So, I needed a big heavy dwarven blacksmithing anvil. And of course, could not have afforded one even if one actually existed. This is the perfect kind of thing to go to the prop shop and make yourself. And for me, this is the fun part of film making, a real excuse to make something cool.
First I took some scrap 2×4 lumber and built the basic shape. Always try to break your props down into basic shapes first. Bulk up the basic shape and then go in and try to refine some details.
Some basic hand tools and a sander and I had a really good shape.
I added a scrollsawed detail piece and started to fill some gaps with putty. I believe I used auto body filler (Bondo).
Once the wood was shaped, and filled with putty and sanded, I began painting.
If there is one thing I want all of you to know after all these blog posts is how to paint stuff to look like rusty metal. So, let’s begin with this wooden anvil.
Paint it black, either spray or brush it on, while it is still wet sprinkle dirt, sand or sawdust on the surface. It should stick in the wet paint. This will help hide defects, will cover some of the wood grain, and will leave a rusty metal surface texture.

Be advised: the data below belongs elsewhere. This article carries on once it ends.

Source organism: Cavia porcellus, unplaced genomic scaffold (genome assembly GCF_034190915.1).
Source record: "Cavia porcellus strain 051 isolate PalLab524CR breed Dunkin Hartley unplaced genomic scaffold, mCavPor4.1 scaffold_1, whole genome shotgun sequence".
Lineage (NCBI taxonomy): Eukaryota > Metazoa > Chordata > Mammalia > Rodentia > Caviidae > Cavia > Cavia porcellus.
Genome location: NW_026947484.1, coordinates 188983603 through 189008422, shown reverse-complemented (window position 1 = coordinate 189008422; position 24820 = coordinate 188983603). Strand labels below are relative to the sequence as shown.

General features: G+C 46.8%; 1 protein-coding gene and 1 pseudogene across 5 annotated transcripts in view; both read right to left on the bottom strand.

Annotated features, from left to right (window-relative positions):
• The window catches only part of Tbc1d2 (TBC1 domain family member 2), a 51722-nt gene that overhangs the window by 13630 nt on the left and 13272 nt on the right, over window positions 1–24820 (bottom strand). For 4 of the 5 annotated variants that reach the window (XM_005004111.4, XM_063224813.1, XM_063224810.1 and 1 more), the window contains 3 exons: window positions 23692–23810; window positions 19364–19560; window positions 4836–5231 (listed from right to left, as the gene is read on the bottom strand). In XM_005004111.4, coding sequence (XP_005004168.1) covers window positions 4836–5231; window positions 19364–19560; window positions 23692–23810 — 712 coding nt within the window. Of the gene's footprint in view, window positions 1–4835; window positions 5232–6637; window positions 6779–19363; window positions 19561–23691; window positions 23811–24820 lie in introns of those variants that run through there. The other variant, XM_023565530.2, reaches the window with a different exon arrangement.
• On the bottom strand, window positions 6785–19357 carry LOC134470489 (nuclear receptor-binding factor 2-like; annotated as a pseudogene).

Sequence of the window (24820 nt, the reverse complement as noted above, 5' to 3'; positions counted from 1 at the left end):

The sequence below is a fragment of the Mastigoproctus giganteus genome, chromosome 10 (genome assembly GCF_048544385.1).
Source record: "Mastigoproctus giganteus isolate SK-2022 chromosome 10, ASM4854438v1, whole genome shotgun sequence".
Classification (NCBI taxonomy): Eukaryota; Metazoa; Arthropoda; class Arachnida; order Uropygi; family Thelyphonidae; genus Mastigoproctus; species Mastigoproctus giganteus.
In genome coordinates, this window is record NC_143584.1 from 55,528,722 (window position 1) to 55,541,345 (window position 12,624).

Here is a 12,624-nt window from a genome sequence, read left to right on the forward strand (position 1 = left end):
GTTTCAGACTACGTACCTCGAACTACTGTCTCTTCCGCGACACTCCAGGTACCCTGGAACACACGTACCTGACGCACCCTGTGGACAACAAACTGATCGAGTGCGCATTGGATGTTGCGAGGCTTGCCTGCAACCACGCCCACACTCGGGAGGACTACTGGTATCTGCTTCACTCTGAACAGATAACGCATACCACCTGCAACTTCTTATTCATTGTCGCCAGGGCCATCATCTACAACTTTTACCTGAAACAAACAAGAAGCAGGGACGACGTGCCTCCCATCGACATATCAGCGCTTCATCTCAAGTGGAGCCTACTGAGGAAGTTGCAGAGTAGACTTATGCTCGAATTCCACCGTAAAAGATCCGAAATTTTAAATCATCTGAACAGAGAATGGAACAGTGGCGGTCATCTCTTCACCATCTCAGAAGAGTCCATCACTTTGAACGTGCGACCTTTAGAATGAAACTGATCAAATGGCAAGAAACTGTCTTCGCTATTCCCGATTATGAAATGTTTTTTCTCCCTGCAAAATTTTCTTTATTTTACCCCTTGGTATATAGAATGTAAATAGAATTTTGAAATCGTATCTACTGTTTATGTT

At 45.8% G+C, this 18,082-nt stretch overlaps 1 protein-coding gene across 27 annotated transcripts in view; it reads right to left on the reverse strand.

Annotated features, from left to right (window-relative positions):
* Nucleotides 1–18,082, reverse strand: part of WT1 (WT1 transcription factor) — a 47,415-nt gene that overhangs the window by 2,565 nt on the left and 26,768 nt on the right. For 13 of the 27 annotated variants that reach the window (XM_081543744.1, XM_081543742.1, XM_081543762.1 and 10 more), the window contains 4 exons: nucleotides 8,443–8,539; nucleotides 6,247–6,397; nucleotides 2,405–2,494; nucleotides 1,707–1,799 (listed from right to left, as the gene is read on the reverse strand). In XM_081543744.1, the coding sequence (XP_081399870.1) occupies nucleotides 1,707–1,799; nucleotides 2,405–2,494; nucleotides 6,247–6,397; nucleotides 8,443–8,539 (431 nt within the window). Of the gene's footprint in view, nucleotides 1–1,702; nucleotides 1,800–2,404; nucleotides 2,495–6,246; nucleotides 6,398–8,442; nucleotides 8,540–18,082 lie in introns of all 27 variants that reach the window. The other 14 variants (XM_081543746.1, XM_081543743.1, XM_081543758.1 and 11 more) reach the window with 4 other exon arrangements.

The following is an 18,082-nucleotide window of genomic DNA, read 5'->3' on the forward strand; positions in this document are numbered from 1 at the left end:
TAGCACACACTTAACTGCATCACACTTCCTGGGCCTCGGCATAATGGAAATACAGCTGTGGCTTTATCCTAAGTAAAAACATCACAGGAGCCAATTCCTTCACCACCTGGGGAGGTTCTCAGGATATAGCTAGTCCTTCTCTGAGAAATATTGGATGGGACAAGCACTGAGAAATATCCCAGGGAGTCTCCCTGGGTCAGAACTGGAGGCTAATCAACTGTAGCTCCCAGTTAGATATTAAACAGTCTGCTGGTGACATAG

Add what you think you need. Some of it will brush off later.
Put several rusty metal colors on a palette, so they touch. I use green, reds, oranges and yellow. If they mix then you get bonus colors.
Dab it on wherever there would be rusty areas.
Notice I added more paint down in the cracks and recesses where rust would gather and not get touched by regular cleaning.
You will start off with heavy rust and lots of color and slowly work your way back up to metal.
Once this is kinda dry, I dab on some black paint lightly to cover some of the rust. Remember rust will gather down in crevices where the the person with a rag could not reach when they clean the anvil.
Slowly bring up the metal colors on the well worn areas, the clean areas. I drybrush with some black paint, I might try some black spray paint. Go light, small steps. You are just trying to cover some of the rust, but not all of it. If I touch or rub a certain part of the anvil, it will be usually rust-free, and could even be shiny metal.
Once the black is done, you could add some dark gray, then light gray if you wish on the highlights. You could even add metallic silver on the real high spots. Keep working up to shiny or back to rust as you feel it needs.
It can be really impressive when you are done. You can use this to make super rusty old metal, and shiny new metal. Same process.
The props around it are real metal. The tongs and the hammer are real, with real rust.
Pretty cool huh? If you kept on adding grays and silver, you could make this anvil look new. The sawdust texture still helps, even on new metal.
Go ahead, make a mess, have some fun.